October Music Reviews

October+Music+Reviews

Graphic by Anya Herzberg

Addison Childe, Zach Issacs, and Sabrina Bergeron

“Only Child”- Sasha Sloan

By: Addison Childe

Rating: 8/10

Los Angeles based indie-pop singer, Sasha Sloan, released her album “Only Child” on October 16. Heavily influenced by The Killers, Robyn, and Coldplay, the ten-track debut album is nostalgic storytelling at its best, and Sloan at her most raw and vulnerable. Sloan has stated in interviews that the album wasn’t easy to produce, as she experienced a lot of anxiety during the album making process. Listening to “Only Child,” you would find this hard to believe, as any weaknesses she may have had are well hidden behind her powerful lyrics and haunting ballads.

Sloan knows how to do sad songs well, as most of her tracks have a hint of melancholic nostalgia. Her lyrics are often personal recounts of her life, and how it could have played out. The title track, “Only Child,” tells her lonely tale of growing up as an only child, as well as her fantasy of life with siblings, whom she describes as “built-in best friends.”  Sloan, wistfully longing for a sister, sings, “People would say we look like each other … when our parents fight, we’d just smile.”  For many of us, this longing is real.  As such, Sloan’s stories feel so human and relatable. If you’re looking for an album/storytale to get lost in this fall – this is the one!

 

“Savage Mode II”- 21 Savage

By: Zach Issacs

6.5/10

Expectations were set high for Savage Mode II, a sequel to the hit 2016 album Savage Mode, from St. Louis producer Metro Boomin and Atlanta rapper 21 Savage. With the addition of Morgan Freeman’s chilling narrations, this movie-like album was well engineered and planned out. The LP only offers three features: a solid feature by Yung Nudy, an excellent Young Thug verse, and a disappointing performance by Drake on the track Mr. Right Now. The first song on the album, Runnin, following up the Morgan Freeman led Intro, has a hard-hitting beat and a hype mood to start the project. Morgan Freeman offers another fantastic message midway through the album in Snitches & Rats (Interlude), followed by a very good feature by Yung Nudy in another song with the same title. This is a solid project with more good than bad, but Metro Boomin failed to produce the hard hitting, eerie, piano beats that are his forte. The one song that matches his signature is Many Menwith a thumping bass and great verses by 21 Savage. The play on 50 Cent’s classic song, Many Men (Wish Death), is done remarkably and, in my opinion, is the best song on the album.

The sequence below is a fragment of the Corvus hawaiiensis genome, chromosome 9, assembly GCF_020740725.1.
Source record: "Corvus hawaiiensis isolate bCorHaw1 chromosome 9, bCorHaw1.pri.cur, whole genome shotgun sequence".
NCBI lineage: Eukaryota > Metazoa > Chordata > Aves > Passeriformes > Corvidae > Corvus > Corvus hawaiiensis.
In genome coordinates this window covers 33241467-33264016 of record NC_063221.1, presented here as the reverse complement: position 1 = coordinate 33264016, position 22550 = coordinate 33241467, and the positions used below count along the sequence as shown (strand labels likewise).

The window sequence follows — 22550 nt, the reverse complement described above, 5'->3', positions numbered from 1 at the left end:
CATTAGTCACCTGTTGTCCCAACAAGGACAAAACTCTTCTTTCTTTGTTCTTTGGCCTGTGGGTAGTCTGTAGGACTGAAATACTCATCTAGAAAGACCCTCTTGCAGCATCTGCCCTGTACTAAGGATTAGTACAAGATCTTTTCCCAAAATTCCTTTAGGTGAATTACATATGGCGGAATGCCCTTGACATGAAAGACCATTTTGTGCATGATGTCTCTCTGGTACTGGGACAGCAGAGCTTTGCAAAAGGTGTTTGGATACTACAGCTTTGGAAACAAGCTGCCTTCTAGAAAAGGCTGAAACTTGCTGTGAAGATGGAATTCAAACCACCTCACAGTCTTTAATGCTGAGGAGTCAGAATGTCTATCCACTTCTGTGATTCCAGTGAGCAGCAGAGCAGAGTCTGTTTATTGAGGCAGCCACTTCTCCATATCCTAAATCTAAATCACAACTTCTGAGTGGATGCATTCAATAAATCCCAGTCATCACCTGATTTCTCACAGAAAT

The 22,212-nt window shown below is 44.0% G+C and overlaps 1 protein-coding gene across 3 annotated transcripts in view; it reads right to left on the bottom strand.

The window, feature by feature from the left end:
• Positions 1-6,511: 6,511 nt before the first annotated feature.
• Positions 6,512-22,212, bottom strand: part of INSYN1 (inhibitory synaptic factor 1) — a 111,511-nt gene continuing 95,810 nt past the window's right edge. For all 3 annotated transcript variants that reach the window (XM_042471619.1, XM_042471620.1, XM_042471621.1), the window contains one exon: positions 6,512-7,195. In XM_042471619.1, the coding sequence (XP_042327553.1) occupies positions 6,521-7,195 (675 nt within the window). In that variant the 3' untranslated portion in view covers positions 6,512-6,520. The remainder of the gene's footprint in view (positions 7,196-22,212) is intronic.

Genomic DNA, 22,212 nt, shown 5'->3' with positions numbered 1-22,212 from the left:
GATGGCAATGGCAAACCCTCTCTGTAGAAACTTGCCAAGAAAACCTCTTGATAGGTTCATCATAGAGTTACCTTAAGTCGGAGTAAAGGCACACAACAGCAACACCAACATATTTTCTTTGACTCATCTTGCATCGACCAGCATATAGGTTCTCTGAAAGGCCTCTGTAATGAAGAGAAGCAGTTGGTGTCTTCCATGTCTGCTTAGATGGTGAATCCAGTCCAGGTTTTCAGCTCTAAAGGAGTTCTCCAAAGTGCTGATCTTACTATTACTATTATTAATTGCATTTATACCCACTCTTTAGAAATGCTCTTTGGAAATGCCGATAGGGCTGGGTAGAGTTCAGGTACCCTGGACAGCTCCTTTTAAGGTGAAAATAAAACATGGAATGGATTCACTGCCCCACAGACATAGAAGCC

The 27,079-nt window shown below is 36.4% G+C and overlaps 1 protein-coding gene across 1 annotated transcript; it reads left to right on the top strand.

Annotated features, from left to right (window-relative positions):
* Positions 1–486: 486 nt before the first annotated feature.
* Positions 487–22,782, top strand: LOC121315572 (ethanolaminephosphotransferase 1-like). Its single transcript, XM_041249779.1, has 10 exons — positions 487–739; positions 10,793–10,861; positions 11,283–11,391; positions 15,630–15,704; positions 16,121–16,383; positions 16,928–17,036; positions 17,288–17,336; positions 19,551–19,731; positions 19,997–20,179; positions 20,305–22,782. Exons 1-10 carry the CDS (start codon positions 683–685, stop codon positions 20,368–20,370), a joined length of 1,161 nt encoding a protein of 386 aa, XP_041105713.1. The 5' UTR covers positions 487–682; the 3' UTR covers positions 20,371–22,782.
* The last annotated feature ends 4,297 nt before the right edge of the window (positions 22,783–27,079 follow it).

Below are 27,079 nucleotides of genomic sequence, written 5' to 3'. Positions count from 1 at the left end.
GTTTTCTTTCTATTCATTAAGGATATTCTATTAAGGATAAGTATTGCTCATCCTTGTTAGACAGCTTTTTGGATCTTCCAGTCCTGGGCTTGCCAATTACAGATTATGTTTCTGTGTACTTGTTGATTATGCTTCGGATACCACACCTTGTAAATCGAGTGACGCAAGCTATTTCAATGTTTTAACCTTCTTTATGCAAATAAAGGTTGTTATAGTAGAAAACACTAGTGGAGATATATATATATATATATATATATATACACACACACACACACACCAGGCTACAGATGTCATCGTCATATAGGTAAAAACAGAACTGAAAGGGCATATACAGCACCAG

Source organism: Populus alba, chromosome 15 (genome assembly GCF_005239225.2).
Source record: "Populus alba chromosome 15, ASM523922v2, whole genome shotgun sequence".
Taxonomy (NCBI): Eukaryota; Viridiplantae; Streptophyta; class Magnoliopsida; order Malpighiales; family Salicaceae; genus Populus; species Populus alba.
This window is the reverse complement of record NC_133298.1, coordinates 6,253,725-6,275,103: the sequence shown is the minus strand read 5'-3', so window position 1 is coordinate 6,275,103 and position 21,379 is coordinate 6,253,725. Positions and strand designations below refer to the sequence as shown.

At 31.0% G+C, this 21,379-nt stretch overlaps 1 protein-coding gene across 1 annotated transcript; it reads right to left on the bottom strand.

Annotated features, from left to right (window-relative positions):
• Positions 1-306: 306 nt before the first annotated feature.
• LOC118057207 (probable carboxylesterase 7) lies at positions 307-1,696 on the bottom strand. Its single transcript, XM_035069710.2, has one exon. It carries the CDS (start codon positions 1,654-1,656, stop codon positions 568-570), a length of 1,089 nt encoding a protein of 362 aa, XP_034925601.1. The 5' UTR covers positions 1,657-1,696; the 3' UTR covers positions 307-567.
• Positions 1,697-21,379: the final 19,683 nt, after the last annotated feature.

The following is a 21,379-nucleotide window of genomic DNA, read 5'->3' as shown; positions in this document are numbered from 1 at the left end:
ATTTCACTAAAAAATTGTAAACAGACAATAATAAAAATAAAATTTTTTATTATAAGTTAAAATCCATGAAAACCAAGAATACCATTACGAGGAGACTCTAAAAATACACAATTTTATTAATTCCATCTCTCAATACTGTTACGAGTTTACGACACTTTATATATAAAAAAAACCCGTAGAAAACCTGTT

“Wonder”-Shawn Mendes

By: Sabrina Bergeron

Rating: 9/10

Shawn Mendes’s latest single, “Wonder,” is a discussion of toxic masculinity.

He sings, “when I cry into my hands, I’m conditioned to feel it makes me less of a man.” This is a nod to the common stereotype that for men, crying is a sign of weakness.

Mendes explained that prior to dating fellow singer-songwriter Camila Cabello, he thought of himself as a “pretty open, emotional, guy.” However his relationship with Cabello made him want “to be the man, and strong.” Ultimately, he realized that “real strength does lie inside of being emotional and vulnerable.” This is reflected in “Wonder,” which illustrates insecurities, fear of judgement, and the liberation of showing one’s feelings.

“Wonder” begins slow but has an abrupt beat-drop. The cadence of the lyrics also parallel the melody: once Mendes reaches the chorus, he speeds up and lets his emotions intensify.

Overall, I think “Wonder” is great for its technicality and message. Highlighting the struggle of masculinity, the single created a pathway for listeners to recognize that strength lies in the physical and the emotional.